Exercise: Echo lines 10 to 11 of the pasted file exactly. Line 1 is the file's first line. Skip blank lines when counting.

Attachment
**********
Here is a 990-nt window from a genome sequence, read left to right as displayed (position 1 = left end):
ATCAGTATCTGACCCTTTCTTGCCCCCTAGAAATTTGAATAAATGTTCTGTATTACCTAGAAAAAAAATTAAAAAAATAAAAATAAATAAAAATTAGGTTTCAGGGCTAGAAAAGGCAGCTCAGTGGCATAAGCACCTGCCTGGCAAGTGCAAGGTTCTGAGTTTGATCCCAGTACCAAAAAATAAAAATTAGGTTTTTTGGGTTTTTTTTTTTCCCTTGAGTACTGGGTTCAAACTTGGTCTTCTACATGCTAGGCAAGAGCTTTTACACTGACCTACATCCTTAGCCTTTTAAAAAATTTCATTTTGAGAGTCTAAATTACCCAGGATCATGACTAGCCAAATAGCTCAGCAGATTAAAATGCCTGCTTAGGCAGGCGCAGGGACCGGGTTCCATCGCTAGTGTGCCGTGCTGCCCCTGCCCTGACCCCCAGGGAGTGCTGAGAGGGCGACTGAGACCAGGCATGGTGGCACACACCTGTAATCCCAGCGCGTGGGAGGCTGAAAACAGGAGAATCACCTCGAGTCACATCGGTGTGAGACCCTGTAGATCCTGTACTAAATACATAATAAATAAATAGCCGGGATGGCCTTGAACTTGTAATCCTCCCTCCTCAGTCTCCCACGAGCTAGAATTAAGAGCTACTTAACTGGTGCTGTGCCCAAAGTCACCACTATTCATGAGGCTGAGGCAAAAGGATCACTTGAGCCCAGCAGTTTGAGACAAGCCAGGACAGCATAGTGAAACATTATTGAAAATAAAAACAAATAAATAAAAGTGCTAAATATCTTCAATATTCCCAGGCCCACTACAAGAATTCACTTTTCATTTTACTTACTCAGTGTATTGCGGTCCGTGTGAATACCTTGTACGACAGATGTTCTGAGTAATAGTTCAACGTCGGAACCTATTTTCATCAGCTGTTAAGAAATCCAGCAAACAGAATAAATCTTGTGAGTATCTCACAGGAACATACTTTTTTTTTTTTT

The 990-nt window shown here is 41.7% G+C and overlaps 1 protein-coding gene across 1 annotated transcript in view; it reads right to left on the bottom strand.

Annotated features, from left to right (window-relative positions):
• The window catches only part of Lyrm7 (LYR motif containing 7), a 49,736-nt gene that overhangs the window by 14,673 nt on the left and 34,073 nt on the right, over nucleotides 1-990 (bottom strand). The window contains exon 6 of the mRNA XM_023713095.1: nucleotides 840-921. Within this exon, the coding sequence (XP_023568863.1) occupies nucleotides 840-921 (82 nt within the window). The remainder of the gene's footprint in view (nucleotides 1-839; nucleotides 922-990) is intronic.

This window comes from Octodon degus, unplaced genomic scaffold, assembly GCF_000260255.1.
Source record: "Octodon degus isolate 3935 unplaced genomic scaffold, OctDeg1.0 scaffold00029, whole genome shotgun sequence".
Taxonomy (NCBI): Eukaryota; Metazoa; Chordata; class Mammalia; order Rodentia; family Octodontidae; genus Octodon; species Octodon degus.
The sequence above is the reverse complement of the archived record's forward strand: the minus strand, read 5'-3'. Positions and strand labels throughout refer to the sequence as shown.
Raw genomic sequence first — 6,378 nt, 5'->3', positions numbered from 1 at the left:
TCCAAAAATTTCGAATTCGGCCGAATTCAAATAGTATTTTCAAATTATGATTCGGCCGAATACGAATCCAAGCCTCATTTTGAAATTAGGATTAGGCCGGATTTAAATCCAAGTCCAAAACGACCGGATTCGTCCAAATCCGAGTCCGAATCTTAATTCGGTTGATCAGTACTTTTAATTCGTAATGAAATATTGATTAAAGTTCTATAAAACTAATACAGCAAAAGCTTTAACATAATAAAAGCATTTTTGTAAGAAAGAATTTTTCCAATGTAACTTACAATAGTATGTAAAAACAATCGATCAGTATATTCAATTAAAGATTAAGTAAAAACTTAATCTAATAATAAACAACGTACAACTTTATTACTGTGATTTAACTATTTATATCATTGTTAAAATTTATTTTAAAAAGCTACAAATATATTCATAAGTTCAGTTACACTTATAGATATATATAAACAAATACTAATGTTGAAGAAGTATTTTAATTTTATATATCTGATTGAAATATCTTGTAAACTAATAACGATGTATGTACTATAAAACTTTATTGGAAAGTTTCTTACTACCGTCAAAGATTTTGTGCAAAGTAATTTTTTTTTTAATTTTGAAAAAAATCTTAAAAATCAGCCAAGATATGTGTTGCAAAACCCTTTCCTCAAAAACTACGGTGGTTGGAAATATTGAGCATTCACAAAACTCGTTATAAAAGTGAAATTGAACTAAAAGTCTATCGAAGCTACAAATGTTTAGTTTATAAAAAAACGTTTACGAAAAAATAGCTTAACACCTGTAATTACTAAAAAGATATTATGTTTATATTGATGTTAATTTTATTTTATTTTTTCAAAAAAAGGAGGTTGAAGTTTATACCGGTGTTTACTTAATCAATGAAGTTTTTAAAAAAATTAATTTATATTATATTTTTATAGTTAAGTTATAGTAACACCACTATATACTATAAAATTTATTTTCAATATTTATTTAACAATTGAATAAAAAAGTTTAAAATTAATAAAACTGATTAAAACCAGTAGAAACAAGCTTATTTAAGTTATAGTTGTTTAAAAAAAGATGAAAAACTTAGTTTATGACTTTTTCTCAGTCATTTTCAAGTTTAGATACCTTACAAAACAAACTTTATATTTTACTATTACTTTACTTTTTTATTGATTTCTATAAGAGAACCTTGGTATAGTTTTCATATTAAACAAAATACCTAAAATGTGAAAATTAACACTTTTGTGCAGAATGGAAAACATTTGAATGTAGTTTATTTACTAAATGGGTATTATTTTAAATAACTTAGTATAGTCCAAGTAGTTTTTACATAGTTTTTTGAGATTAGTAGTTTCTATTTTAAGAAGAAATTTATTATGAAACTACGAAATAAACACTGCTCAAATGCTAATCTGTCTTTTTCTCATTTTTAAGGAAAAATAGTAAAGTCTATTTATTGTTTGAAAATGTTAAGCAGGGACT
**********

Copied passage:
Raw genomic sequence first — 6,378 nt, 5'->3', positions numbered from 1 at the left:
TCCAAAAATTTCGAATTCGGCCGAATTCAAATAGTATTTTCAAATTATGATTCGGCCGAATACGAATCCAAGCCTCATTTTGAAATTAGGATTAGGCCGGATTTAAATCCAAGTCCAAAACGACCGGATTCGTCCAAATCCGAGTCCGAATCTTAATTCGGTTGATCAGTACTTTTAATTCGTAATGAAATATTGATTAAAGTTCTATAAAACTAATACAGCAAAAGCTTTAACATAATAAAAGCATTTTTGTAAGAAAGAATTTTTCCAATGTAACTTACAATAGTATGTAAAAACAATCGATCAGTATATTCAATTAAAGATTAAGTAAAAACTTAATCTAATAATAAACAACGTACAACTTTATTACTGTGATTTAACTATTTATATCATTGTTAAAATTTATTTTAAAAAGCTACAAATATATTCATAAGTTCAGTTACACTTATAGATATATATAAACAAATACTAATGTTGAAGAAGTATTTTAATTTTATATATCTGATTGAAATATCTTGTAAACTAATAACGATGTATGTACTATAAAACTTTATTGGAAAGTTTCTTACTACCGTCAAAGATTTTGTGCAAAGTAATTTTTTTTTTAATTTTGAAAAAAATCTTAAAAATCAGCCAAGATATGTGTTGCAAAACCCTTTCCTCAAAAACTACGGTGGTTGGAAATATTGAGCATTCACAAAACTCGTTATAAAAGTGAAATTGAACTAAAAGTCTATCGAAGCTACAAATGTTTAGTTTATAAAAAAACGTTTACGAAAAAATAGCTTAACACCTGTAATTACTAAAAAGATATTATGTTTATATTGATGTTAATTTTATTTTATTTTTTCAAAAAAAGGAGGTTGAAGTTTATACCGGTGTTTACTTAATCAATGAAGTTTTTAAAAAAATTAATTTATATTATATTTTTATAGTTAAGTTATAGTAACACCACTATATACTATAAAATTTATTTTCAATATTTATTTAACAATTGAATAAAAAAGTTTAAAATTAATAAAACTGATTAAAACCAGTAGAAACAAGCTTATTTAAGTTATAGTTGTTTAAAAAAAGATGAAAAACTTAGTTTATGACTTTTTCTCAGTCATTTTCAAGTTTAGATACCTTACAAAACAAACTTTATATTTTACTATTACTTTACTTTTTTATTGATTTCTATAAGAGAACCTTGGTATAGTTTTCATATTAAACAAAATACCTAAAATGTGAAAATTAACACTTTTGTGCAGAATGGAAAACATTTGAATGTAGTTTATTTACTAAATGGGTATTATTTTAAATAACTTAGTATAGTCCAAGTAGTTTTTACATAGTTTTTTGAGATTAGTAGTTTCTATTTTAAGAAGAAATTTATTATGAAACTACGAAATAAACACTGCTCAAATGCTAATCTGTCTTTTTCTCATTTTTAAGGAAAAATAGTAAAGTCTATTTATTGTTTGAAAATGTTAAGCAGGGACT